A Primer about Health Insurance

Medicare uses a long list of codes for every medical service known to mankind! There is a diagnostic code for the rare medical situation of being sucked into a plane’s jet engine. We kid you not! The listing is the doctor’s billing bible. It is called the Current Procedural Terminology (CPT) guide which is updated constantly. The CPT guide book offers a unique code and a brief description for each of tens of thousands of medical services. They are further broken down into units (hours, visits, etc.) which are “allowed” for each CPT service code. For all CPT codes, Medicare sets a Relative Value Unit (RVU) rate based on the cost of labor, how much equipment (like a CT scanner) is involved and where the procedure is performed.

The rate is higher in urban areas assuming costs are more expensive in cities as opposed to rural areas. Once it determines a cost for a service it allows a tiny profit and then sets the cost as the “Allowed Amount” or maximum they will pay for that service. Traditionally, the RVU for mental health providers has been low because we use paper and pencils with no machines. My chiropractor has an ancient X-ray machine, articulating table and weird hand-mounted vibrators which all serve to bring his RVU up. Thus, you see new equipment being installed everywhere in medical settings, but little increase in use of clinical knowledge and experience.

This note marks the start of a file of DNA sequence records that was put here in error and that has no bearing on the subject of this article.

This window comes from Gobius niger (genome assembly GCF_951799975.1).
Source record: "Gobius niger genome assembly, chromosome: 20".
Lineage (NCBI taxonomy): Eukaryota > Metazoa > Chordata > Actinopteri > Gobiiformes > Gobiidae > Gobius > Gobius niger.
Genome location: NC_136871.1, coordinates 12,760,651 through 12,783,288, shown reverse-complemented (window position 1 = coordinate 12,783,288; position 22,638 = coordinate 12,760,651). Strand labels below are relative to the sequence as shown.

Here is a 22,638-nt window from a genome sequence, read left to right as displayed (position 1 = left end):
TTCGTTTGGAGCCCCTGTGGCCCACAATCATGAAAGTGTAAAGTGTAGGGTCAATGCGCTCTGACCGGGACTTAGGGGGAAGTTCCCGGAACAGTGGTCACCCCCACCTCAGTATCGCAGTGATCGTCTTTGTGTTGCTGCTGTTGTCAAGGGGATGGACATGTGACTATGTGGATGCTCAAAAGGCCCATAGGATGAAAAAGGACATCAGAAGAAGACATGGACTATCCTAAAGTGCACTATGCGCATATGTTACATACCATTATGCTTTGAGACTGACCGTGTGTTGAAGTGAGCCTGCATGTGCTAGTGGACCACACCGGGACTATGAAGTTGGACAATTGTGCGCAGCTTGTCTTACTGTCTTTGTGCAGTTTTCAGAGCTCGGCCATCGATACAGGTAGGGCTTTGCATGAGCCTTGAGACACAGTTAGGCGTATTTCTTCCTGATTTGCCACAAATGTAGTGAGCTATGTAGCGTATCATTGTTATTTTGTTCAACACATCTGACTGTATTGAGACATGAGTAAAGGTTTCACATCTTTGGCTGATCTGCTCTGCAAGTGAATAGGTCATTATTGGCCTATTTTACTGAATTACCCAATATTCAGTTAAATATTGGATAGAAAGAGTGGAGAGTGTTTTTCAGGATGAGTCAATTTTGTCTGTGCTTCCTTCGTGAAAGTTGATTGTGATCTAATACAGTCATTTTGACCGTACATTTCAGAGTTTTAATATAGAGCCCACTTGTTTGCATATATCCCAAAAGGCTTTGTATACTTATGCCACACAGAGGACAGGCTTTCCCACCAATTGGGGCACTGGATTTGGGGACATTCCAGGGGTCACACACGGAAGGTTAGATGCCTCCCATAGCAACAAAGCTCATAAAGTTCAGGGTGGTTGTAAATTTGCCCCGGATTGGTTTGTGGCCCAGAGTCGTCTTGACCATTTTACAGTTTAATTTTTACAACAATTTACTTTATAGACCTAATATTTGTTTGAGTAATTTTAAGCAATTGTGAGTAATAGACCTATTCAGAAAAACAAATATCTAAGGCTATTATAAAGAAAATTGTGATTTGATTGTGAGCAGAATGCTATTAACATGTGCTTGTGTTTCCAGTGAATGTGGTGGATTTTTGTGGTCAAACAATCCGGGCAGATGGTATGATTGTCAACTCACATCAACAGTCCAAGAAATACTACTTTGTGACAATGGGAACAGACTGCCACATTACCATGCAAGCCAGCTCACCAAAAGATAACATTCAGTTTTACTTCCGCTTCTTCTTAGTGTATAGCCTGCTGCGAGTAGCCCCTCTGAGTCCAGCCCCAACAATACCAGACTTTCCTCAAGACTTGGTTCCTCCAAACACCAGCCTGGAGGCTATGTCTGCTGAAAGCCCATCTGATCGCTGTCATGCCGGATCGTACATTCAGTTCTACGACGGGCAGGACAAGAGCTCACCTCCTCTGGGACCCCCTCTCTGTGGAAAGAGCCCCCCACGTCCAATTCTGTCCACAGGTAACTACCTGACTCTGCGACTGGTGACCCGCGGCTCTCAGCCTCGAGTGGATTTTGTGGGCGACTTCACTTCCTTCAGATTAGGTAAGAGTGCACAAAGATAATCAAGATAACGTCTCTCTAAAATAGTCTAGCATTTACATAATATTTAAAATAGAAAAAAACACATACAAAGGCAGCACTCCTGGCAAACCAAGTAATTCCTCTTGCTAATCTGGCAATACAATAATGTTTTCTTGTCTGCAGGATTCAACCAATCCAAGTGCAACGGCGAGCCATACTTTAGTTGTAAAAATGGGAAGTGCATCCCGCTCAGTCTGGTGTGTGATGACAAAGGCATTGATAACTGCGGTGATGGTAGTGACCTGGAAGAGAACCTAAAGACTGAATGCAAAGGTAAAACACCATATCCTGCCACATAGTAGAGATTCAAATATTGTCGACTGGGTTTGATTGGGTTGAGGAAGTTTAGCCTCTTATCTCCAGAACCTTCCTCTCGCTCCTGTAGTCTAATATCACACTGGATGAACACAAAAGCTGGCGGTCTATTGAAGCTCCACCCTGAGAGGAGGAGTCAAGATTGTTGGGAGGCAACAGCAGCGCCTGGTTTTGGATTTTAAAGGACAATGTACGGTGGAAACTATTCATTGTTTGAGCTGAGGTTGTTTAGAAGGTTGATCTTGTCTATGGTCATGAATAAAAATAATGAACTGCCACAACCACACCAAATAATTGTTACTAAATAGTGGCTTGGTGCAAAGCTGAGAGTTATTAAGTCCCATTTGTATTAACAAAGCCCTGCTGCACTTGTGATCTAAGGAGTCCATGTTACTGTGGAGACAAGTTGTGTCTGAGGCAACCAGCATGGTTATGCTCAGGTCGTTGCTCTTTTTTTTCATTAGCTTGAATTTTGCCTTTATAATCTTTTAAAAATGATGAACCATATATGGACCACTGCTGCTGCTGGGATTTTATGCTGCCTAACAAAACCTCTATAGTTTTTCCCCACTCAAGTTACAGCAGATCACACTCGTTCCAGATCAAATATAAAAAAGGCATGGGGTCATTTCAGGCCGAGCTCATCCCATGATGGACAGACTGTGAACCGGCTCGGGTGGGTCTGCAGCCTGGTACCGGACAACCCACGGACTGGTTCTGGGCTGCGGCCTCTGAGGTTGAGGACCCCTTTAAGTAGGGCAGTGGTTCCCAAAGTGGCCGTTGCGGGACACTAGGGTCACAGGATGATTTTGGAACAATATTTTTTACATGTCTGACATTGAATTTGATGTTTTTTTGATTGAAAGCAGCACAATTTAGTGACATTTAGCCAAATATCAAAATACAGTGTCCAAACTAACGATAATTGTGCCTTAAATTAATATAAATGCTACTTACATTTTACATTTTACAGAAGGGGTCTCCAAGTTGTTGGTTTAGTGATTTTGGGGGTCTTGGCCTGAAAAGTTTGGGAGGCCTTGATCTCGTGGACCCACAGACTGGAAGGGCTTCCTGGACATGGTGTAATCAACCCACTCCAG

We'll address standard Medicare which pays 80% of outpatient costs, with you being responsible for the 20% copay amount. Now there are supplemental insurances you can buy to cover the 20% gap (called Medicare Gap insurance). This is like being able to buy insurance to pay the $500 deductible on you car insurance–insurance for your insurance. Also discussed are Medicare replacement products like "Advantage" plans and HMO's. Finally we'll take a look at the benefits of Medicare, which would be a good insurance for all Americans'

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